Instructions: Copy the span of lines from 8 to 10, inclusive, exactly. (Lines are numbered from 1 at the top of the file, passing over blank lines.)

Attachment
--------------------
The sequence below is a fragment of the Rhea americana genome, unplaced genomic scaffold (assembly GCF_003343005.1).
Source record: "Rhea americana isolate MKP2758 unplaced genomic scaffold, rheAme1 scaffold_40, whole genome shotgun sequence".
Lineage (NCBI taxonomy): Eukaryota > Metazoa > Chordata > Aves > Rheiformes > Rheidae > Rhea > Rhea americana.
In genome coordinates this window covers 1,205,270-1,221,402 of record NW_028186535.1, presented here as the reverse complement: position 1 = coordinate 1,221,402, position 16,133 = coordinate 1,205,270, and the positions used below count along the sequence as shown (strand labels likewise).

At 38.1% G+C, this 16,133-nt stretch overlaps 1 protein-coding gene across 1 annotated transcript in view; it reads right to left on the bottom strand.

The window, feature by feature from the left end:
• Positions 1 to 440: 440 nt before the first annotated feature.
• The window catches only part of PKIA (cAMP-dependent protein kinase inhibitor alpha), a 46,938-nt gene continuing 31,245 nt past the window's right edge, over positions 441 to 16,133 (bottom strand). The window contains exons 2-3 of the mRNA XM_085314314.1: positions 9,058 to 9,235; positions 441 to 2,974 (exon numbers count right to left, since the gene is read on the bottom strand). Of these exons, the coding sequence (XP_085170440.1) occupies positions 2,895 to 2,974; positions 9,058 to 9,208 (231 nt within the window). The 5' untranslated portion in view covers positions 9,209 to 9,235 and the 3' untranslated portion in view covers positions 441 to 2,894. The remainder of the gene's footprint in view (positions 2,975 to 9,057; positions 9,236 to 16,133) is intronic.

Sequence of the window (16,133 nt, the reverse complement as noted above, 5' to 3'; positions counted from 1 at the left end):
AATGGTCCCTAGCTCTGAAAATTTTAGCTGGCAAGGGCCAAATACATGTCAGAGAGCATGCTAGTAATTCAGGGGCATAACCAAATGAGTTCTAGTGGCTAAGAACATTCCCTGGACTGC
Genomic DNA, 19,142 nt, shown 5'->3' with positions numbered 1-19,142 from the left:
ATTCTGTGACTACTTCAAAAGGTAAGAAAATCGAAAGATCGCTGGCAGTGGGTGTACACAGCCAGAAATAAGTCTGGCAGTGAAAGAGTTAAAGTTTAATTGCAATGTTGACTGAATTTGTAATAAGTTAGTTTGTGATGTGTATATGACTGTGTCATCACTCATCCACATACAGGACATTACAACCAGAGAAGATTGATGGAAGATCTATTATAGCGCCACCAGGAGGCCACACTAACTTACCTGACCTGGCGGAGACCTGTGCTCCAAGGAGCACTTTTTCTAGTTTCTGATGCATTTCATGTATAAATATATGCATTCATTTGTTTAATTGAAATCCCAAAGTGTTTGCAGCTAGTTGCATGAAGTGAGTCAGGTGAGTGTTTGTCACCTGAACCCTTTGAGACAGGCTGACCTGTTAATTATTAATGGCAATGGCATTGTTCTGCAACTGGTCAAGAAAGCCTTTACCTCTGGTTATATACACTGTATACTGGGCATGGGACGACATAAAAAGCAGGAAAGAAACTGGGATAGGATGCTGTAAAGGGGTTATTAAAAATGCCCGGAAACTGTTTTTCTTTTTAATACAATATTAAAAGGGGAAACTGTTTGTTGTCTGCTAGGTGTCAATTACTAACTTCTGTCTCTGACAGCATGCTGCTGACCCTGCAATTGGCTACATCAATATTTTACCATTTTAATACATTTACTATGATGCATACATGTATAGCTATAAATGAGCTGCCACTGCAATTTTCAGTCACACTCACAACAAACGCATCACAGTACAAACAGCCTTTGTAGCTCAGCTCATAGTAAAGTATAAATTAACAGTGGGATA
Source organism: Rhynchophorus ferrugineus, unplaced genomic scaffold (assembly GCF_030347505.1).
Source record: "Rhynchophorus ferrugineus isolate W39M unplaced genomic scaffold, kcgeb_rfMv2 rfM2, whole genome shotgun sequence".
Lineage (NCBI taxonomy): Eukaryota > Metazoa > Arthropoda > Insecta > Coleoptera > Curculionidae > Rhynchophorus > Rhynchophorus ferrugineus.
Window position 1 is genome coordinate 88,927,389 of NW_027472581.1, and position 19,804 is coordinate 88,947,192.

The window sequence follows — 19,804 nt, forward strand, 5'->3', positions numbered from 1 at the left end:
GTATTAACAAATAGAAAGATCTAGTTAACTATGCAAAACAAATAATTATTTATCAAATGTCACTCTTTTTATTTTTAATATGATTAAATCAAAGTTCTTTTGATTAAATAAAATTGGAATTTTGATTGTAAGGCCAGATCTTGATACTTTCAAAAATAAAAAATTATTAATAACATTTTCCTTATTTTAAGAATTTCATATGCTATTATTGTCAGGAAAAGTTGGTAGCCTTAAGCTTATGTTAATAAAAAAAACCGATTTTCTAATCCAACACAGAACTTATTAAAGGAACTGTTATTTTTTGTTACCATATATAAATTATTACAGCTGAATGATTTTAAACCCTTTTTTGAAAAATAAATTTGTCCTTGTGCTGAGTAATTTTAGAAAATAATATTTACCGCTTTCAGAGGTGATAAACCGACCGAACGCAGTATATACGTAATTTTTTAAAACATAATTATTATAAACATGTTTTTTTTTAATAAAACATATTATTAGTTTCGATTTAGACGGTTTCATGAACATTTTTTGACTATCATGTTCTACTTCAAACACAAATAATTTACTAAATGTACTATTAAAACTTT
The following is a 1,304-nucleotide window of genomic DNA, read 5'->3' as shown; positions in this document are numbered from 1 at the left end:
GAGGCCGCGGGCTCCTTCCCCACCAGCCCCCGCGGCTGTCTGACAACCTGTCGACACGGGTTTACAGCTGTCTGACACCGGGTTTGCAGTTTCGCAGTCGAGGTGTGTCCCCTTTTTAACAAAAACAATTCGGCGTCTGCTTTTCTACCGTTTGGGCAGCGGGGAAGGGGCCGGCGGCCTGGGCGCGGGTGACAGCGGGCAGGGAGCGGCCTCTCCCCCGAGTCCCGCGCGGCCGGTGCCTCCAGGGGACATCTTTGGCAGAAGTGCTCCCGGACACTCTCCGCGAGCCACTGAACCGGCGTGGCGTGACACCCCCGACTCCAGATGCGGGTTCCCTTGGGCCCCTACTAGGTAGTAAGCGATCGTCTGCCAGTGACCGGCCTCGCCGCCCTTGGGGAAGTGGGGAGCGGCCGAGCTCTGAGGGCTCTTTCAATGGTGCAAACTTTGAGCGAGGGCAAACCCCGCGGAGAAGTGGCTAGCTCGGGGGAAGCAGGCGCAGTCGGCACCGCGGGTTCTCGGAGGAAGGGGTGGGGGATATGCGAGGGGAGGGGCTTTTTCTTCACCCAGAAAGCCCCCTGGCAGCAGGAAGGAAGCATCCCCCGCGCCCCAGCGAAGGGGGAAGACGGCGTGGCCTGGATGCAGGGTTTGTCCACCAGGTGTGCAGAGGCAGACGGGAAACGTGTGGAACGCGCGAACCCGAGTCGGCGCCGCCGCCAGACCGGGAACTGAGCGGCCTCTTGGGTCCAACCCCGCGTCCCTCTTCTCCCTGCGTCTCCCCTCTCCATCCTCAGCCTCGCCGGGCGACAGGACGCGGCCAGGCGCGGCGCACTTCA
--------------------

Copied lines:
• The window catches only part of PKIA (cAMP-dependent protein kinase inhibitor alpha), a 46,938-nt gene continuing 31,245 nt past the window's right edge, over positions 441 to 16,133 (bottom strand). The window contains exons 2-3 of the mRNA XM_085314314.1: positions 9,058 to 9,235; positions 441 to 2,974 (exon numbers count right to left, since the gene is read on the bottom strand). Of these exons, the coding sequence (XP_085170440.1) occupies positions 2,895 to 2,974; positions 9,058 to 9,208 (231 nt within the window). The 5' untranslated portion in view covers positions 9,209 to 9,235 and the 3' untranslated portion in view covers positions 441 to 2,894. The remainder of the gene's footprint in view (positions 2,975 to 9,057; positions 9,236 to 16,133) is intronic.

Sequence of the window (16,133 nt, the reverse complement as noted above, 5' to 3'; positions counted from 1 at the left end):
AATGGTCCCTAGCTCTGAAAATTTTAGCTGGCAAGGGCCAAATACATGTCAGAGAGCATGCTAGTAATTCAGGGGCATAACCAAATGAGTTCTAGTGGCTAAGAACATTCCCTGGACTGC